• public data set, community based problem solving (Kaggle)

AWS provides both cost efficiency and scalable capabilities. It makes sense for data scientist to tap into the power of public cloud. An AWS image is developed here which:
  • Automates the installation and configuration of a comprehensive set of open source data science tools
  • Allows instance sizing based on needs
  • Control cost (shut down or terminate when done, launch in a few minutes)

What it is
An AWS AMI which provides “data science server in a box” with current open source toolkit (RStudio, Jupyter Notebook, Anaconda, Xgboost…). Builds automatically, fully configured ready for use in less than five minutes.

How to build a Kaggle Machine
Using the community AMI named “kaggle machine”,  build your Kaggle Machine in AWS, with one of the following method. Note the AMIs are currently available in us-east-1 and us-west-2. For other regions, you can build your machine in the above two regions, and copy AMI across regions.
Build Kaggle Machine from AWS console
Launch EC2 instance, search for “Kaggle-machine” in Community AMIs, specify a key pair. After instance creation, add a Security Group which allows port 8787, 9999 and 22 for ssh.

Build Kaggle Machine using CloudFormation Stack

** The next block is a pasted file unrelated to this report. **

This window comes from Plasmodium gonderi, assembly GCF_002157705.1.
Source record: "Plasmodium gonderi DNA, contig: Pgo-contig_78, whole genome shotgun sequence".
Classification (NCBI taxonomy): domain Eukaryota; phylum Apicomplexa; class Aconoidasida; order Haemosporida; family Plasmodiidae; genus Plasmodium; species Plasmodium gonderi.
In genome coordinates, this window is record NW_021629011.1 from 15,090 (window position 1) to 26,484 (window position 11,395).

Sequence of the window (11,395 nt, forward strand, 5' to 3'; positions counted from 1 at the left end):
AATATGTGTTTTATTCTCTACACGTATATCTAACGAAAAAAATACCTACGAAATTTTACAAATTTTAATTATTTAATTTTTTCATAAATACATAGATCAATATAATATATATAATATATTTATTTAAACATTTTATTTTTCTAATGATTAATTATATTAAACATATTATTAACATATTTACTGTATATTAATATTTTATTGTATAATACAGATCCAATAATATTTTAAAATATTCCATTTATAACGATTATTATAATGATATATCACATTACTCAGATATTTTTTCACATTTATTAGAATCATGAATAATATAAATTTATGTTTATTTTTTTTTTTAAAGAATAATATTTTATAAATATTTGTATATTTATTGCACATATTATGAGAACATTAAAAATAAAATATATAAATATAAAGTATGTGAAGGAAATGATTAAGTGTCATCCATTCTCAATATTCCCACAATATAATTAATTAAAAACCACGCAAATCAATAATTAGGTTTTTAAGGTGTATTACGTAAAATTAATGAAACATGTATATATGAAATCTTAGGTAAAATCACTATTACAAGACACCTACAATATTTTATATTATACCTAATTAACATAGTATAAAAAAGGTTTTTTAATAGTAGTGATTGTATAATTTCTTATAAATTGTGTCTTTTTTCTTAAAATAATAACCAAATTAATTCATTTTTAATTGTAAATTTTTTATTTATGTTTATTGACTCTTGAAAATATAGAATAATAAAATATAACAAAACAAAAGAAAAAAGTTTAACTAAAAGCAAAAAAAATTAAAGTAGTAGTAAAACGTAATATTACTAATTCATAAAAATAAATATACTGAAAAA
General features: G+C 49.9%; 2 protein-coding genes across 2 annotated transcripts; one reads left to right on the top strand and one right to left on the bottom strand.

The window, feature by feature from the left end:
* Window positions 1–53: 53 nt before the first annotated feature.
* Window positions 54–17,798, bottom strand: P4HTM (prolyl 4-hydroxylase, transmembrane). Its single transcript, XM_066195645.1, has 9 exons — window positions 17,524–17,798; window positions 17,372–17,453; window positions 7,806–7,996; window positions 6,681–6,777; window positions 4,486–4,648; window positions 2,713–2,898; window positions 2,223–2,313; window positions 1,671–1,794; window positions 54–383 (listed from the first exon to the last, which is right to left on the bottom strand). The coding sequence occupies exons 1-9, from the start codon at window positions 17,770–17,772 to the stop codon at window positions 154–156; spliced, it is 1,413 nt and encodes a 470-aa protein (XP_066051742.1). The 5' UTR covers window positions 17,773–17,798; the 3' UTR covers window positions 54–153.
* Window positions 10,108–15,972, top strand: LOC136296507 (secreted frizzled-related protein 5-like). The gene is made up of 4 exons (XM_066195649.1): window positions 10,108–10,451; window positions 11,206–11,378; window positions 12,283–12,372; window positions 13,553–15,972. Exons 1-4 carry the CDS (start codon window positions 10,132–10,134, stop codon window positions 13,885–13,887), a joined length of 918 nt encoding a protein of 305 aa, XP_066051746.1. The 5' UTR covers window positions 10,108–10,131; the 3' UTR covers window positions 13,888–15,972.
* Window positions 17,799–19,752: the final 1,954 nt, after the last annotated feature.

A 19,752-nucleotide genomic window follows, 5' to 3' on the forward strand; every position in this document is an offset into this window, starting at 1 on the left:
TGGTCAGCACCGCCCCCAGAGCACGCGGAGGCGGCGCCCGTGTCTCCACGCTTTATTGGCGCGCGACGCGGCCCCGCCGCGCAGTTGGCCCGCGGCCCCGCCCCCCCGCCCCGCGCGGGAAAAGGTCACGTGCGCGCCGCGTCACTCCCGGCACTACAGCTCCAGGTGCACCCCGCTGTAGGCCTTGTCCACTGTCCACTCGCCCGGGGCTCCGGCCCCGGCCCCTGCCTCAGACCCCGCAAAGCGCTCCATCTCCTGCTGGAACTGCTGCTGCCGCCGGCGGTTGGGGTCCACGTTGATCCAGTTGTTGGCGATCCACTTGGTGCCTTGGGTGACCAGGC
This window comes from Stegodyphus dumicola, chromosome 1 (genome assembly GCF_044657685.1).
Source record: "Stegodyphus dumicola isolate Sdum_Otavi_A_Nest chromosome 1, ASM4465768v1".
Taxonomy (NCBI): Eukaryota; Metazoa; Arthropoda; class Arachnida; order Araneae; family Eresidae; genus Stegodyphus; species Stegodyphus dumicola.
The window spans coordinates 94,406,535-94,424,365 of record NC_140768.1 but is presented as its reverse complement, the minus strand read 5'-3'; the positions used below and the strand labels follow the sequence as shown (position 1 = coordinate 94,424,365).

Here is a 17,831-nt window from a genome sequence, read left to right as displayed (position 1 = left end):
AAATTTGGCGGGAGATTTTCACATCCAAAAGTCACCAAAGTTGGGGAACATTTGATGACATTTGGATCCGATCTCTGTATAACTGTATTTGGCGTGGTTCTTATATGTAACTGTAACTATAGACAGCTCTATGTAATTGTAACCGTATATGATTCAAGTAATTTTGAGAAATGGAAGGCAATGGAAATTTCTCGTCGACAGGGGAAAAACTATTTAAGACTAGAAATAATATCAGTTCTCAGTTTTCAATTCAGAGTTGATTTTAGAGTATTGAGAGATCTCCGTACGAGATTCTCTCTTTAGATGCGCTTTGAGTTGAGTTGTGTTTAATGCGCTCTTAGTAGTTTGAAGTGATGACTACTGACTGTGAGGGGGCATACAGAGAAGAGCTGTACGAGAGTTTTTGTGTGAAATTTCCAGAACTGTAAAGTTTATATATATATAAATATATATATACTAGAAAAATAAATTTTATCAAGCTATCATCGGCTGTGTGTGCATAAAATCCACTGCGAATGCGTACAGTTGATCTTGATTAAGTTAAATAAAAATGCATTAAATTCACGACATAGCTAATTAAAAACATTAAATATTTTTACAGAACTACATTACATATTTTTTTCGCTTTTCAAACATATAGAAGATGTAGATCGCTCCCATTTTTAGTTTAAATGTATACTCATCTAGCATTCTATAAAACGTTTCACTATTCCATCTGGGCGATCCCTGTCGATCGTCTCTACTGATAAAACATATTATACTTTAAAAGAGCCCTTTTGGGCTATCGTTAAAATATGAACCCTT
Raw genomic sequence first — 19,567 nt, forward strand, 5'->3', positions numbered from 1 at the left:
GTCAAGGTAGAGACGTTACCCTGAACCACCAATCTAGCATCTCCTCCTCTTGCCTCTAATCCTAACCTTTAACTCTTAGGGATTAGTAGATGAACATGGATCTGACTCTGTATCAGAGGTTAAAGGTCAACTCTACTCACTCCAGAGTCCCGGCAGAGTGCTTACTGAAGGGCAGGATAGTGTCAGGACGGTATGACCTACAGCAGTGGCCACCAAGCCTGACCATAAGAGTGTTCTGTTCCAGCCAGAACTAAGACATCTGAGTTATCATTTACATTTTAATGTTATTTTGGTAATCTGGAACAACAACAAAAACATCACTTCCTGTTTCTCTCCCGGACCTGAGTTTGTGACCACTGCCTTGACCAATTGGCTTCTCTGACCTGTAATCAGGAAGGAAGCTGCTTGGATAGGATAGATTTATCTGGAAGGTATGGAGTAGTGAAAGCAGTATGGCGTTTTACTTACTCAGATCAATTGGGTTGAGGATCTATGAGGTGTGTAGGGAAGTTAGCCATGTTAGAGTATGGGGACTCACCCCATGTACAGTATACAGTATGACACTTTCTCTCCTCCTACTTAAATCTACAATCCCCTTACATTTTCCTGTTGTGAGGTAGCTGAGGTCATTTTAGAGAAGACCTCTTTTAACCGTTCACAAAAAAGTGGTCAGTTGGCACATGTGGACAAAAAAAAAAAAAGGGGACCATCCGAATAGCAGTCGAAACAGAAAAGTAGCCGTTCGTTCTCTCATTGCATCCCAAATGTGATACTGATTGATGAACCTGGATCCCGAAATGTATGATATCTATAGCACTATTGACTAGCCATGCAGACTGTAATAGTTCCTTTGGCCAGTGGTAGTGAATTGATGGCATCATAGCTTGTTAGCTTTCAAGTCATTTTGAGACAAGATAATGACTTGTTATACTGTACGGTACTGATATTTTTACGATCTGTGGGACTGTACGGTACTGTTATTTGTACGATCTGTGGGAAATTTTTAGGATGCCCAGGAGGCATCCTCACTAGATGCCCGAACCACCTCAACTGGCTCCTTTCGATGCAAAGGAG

A CloudFormation template can be used to build Kaggle Machine and Security Group automatically. Download the template and use it to build your stack in us-east-1 or us-west-2. The template can be found at

How to use it
After instance creation, note public DNS name of the machine, from any client on the internet, access services by pointing your browser to:
Rstudio: http://:8787 (default ruser/ruser)
Jupyter: http://:9999 (default password jupyter)

Change the default password immediately. The EC2 instance runs on Ubuntu, you can ssh to it
The cost is based on AWS EC2 usage. You only pay hourly when instance running, shutdown the instance when done. When you are done with your project and no longer need data to be saved on server, terminate the instance.

The development of Kaggle Machine originates from the needs of data scientists participating in Kaggle challenges, hope it will be provide you a useful toolset as well.